Kind regards Pete


Out of interest, do you also have spamhaus active in your setup -


Hi Phil,
Yes I have Spamhaus active within my setup. According to the logs seems to be blocking most of the spam but I’m also seeing rejections from:

Gem’s post above has real potential - I’m just waiting for a bit more detail.

Kind regards Pete


Hi Everyone

OK - here are some examples from my /etc/spamassassin/ file. These go at the bottom of the file and each rule consists of three parts. Each rule MUST have a unique name to link the three parts and I CAPITALISE my rules and prefix the rules with H_ if they apply to the email header rather than the body

These tests were developed from an analysis of my customers emails. Simply put, I logged in to the email boxes of the customers who complained the most and looked at the emails that had got through the standard spam filters. Certain patterns soon emerged and my rules were based on what I learned.

An example of a header rule is below. Many spammy emails swap characters in the subject line - 0 for o, $ for s, 4 for A and so on. This rule catches the most common ones I saw and adds 1.0 to the spam score

describe H_EMBEDDED_CHAR Alphabetic word contains unusual characters
header H_EMBEDDED_CHAR Subject =~ /[a-z]+[$#%&5@]{1,2}[a-z.!,?)]/i

So the rule name that links them is H_EMBEDDED_CHAR and this must be unique. No other can have this name.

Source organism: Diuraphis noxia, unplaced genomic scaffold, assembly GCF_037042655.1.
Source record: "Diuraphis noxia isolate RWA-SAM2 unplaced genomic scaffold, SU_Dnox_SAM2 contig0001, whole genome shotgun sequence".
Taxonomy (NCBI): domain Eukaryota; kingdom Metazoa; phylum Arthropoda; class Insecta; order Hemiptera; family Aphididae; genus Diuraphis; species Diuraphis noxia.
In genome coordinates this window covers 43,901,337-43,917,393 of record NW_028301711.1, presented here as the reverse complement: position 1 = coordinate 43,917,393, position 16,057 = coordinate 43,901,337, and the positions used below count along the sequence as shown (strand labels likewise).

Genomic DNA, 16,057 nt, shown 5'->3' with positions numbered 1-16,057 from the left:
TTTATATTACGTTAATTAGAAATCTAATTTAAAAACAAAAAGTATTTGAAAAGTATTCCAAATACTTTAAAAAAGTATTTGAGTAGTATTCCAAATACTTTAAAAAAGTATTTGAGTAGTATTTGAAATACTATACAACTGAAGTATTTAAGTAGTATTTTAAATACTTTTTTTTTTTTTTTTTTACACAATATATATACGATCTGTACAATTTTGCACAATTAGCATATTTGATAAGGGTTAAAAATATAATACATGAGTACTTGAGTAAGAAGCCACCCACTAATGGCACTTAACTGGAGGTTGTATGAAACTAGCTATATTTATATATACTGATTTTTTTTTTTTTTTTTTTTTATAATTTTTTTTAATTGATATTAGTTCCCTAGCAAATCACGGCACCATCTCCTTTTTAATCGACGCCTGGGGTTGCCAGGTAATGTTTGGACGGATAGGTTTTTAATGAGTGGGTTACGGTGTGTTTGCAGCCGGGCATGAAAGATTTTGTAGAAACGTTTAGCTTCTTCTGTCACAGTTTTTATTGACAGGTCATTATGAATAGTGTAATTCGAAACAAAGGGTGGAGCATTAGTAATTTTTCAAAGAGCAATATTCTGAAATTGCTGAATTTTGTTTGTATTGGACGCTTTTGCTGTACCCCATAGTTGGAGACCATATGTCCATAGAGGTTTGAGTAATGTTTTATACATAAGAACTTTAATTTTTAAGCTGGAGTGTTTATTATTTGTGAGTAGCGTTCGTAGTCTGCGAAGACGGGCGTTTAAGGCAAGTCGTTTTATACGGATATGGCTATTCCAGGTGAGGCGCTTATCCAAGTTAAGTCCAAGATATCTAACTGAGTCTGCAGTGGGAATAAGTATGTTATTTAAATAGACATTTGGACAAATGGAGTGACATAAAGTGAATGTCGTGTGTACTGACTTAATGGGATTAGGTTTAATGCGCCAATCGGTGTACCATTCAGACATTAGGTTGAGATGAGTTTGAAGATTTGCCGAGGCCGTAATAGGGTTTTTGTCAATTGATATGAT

The score H_EMBEDDED_CHAR 1.0 is the amount to add to spam scoring

The describe H_EMBEDDED_CHAR Alphabetic word contains unusual characters gives the message to show in the spam analysis that is added to any email spamassassin fails.

The header H_EMBEDDED_CHAR Subject =~ /[a-z]+[$#%&5@]{1,2}[a-z.!,?)]/i contains the REGEX which in this case looks for at least one letter followed by a $ ~ % 2@s then more letters and punctation

Below I have added 6 header tests and 4 body tests. I have several dozen like these but these illustrate what can be achieved with a little effort. As a precaution for some of my customers who deal the the NHS and Government I added the following whitelist entries

whitelist_from *
whitelist_from *
whitelist_from *

As well as whitelist entries for my accounts@ email to ensure that their bills and invoices from me never go into spam :slight_smile:

---- Examples ----

describe H_EMBEDDED_CHAR Alphabetic word contains unusual characters
header H_EMBEDDED_CHAR Subject =~ /[a-z]+[\$\#\%&5\@]{1,2}[a-z\.\!\,\?\)]/i

describe H_EMBEDDED_ZERO Alphabetic word contains a zero
header H_EMBEDDED_ZERO Subject =~ /[a-z]+[0]{1,2}[a-z\.\!\,\?\)]+/i

score H_XMAILER 2.0
describe H_XMAILER Sent by bulk mailer
header H_XMAILER X-mailer =~ /PHPMailer/

describe H_DOMAIN_TYPE_DODGY From domain type know as probable spam source
header H_DOMAIN_TYPE_DODGY From =~ /.+\.(xyz|br|ru|ro|rs|cn|hu|lv|id|party|loan|lan|mx|bg|sk|hr)/

score H_X_ORIG_SCRIPT 4.0
describe H_X_ORIG_SCRIPT V. High probability of spam
header H_X_ORIG_SCRIPT X-php-originating-script =~ /eval\(\)\'d code/i

score H_GB_HD_PHARMA_1 1.0
describe H_GB_HD_PHARMA_1 Possible pills / pharma spam
header H_GB_HD_PHARMA_1 Subject =~ /m[a4]nh[o0][o0]d/i

score OBSC_1 3.0
describe OBSC_1 Body contains obvious swear word
body OBSC_1 /f[\$\@&\#5%]ck/i

describe ANAL_1 Obvious swear word
score ANAL_1 3.0
body ANAL_1 /\b\@anl[\b\.\!\?]/i

describe ANAL_2 Obvious swear word
score ANAL_2 3.0
body ANAL_2 /\ban\@l[\b\.\!\?]/i

describe XYZ_DOMAINS_BODY Contains links to .xyz domains